The History of American Pottery
From baked-clay work to ceramic fine art.
Certainly, the beautiful pottery of Native Americans far pre-dates that of the American
colonists, but early European settlers wasted little time in establishing potteries when
they arrived in new land. As early as 1612, baked-clay work was being undertaken by the
colonists. It was primarily the Dutch who began the history of North American pottery.
The first whiteware appeared in 1684, and in 1735, a stoneware works was
established in New York. The famous Jugtown Pottery was born in the mid-18th
century in North Carolina. In addition to this, Massachusetts and Pennsylvania set up
terra cotta factories and the earthenware
of Shenandoah came to be.
The first fine china created in America dates circa 1769, in Philadelphia. By the 1840's,
East Liverpool, Ohio had become one of the country's most vibrant centers of pottery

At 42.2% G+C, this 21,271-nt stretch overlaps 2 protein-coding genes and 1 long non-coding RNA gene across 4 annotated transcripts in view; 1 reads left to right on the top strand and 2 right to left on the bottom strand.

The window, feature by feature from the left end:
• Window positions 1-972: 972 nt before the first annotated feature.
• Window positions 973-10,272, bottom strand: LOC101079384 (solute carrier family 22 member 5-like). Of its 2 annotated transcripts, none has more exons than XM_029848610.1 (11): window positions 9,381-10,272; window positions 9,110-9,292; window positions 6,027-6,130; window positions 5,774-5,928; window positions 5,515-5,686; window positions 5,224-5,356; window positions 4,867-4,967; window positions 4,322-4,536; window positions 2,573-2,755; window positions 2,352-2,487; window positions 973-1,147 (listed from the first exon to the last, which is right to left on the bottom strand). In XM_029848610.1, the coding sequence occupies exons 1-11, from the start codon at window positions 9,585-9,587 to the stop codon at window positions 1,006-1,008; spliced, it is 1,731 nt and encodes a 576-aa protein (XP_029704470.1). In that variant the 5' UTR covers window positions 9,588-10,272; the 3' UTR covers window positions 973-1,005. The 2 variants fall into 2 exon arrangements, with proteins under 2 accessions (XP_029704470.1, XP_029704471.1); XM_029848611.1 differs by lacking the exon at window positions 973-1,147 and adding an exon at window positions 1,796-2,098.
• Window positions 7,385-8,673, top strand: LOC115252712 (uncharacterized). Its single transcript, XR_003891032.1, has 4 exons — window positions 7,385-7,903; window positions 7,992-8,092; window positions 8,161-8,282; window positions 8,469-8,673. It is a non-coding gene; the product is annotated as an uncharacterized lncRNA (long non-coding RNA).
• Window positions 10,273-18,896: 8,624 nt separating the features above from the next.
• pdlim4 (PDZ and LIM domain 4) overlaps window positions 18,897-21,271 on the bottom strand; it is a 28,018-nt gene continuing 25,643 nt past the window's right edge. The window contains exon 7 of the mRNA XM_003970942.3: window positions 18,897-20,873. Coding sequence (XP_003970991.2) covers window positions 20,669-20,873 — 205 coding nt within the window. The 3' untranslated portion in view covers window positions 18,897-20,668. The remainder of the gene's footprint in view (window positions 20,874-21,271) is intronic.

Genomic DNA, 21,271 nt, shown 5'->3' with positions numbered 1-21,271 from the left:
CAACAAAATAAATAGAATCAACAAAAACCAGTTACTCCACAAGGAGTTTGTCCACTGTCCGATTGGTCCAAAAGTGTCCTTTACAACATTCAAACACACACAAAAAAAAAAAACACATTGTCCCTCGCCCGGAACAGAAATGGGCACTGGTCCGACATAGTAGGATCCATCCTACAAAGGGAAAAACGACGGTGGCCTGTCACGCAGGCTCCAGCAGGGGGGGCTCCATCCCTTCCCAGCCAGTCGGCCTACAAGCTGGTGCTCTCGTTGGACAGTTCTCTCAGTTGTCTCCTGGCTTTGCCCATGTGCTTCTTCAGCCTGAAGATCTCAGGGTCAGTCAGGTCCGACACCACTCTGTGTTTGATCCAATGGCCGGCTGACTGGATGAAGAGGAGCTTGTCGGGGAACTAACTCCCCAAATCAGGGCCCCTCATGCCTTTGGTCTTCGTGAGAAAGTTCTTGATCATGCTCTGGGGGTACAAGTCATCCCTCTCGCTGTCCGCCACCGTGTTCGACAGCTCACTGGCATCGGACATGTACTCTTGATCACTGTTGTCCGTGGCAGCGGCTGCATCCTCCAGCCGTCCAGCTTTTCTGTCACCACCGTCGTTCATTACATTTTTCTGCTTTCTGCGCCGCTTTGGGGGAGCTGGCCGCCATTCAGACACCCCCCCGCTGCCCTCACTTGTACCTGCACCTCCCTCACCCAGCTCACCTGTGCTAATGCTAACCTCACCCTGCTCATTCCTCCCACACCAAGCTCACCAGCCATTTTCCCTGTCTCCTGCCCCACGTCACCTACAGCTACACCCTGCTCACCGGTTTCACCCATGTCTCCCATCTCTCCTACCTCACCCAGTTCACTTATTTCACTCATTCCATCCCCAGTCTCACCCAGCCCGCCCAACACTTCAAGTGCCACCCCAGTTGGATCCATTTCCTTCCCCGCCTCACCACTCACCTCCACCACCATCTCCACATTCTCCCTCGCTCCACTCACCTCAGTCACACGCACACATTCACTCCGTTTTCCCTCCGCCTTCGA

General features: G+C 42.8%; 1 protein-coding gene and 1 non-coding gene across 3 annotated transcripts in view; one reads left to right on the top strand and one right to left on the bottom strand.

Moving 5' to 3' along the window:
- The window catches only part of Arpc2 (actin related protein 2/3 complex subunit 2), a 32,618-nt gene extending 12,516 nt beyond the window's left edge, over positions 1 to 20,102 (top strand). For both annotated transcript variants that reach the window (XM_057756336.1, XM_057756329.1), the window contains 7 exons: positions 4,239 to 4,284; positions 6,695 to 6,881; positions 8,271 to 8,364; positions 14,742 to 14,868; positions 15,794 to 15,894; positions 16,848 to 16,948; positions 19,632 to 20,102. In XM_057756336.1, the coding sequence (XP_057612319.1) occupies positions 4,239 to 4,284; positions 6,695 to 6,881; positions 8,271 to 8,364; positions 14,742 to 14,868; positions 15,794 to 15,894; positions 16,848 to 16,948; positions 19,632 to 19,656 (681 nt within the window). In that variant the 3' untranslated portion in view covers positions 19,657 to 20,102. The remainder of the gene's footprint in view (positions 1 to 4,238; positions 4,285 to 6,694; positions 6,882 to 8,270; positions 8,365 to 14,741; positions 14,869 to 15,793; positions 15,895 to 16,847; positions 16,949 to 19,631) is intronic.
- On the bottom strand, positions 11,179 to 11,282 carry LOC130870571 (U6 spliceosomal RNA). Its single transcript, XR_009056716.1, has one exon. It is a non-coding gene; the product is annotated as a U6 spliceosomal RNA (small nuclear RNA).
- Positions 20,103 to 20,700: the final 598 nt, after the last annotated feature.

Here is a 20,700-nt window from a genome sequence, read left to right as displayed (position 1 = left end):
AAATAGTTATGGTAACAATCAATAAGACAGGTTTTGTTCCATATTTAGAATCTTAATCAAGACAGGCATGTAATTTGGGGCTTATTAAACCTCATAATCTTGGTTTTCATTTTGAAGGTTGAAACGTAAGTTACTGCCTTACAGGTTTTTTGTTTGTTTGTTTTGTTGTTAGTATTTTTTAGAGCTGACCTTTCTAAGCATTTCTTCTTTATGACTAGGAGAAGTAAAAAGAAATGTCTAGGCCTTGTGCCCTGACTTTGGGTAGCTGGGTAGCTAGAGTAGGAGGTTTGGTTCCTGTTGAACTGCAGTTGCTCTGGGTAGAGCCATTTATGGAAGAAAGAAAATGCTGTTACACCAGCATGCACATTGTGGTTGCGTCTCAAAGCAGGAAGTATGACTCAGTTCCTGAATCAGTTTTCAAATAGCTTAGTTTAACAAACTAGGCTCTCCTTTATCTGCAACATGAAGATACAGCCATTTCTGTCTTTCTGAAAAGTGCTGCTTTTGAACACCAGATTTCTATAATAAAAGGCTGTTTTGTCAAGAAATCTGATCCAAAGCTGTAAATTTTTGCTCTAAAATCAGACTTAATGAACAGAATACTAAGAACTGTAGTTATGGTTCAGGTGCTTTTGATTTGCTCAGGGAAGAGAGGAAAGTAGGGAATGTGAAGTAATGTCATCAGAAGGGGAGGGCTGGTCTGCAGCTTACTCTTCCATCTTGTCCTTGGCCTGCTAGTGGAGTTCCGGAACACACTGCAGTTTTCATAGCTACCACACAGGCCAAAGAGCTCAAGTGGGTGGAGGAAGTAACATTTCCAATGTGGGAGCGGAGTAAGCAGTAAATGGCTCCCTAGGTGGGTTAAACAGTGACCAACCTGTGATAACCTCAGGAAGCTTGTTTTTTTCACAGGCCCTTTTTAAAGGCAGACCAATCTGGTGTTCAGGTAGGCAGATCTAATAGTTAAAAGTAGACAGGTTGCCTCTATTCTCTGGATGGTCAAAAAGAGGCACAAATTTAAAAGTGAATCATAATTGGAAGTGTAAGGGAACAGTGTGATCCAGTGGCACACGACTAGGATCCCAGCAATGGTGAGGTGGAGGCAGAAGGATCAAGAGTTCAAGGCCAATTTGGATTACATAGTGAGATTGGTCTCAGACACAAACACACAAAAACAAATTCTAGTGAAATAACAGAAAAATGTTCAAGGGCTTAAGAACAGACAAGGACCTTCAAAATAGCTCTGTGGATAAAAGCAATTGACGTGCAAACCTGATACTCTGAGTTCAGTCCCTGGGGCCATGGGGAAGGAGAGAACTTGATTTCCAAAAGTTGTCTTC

production, including American Rockinghamware. Yellowware, redware,
and ironstone have long been prevalent in North America and the World's Columbian
Exposition of 1893 in Chicago can, perhaps, be cited as the catalyst to the tremendous
interest Americans were to take in art pottery in the century which followed.
Both the Art Nouveau and Arts and Crafts movements produced numerous contributions to
the gallery of 20th century art pottery. Stylized and functional pieces appealed to the
decorating and homemaking tastes of Americans. The works of Matisse and Miro are, in
particular, considered to be treasures of ceramic fine art and this creative legacy has
been passed on to the imaginative potters of today.
Because of the astonishing array of materials available to today's potters, artists can
mix and match styles, mediums, and techniques. At Emerson Creek Pottery in Virginia,
traditional ceramic methods are embellished with a Japanese Sumi-e brush to create their
signature line of iris ceramic
pottery. This beautiful blending of east-west skills results in modern creations with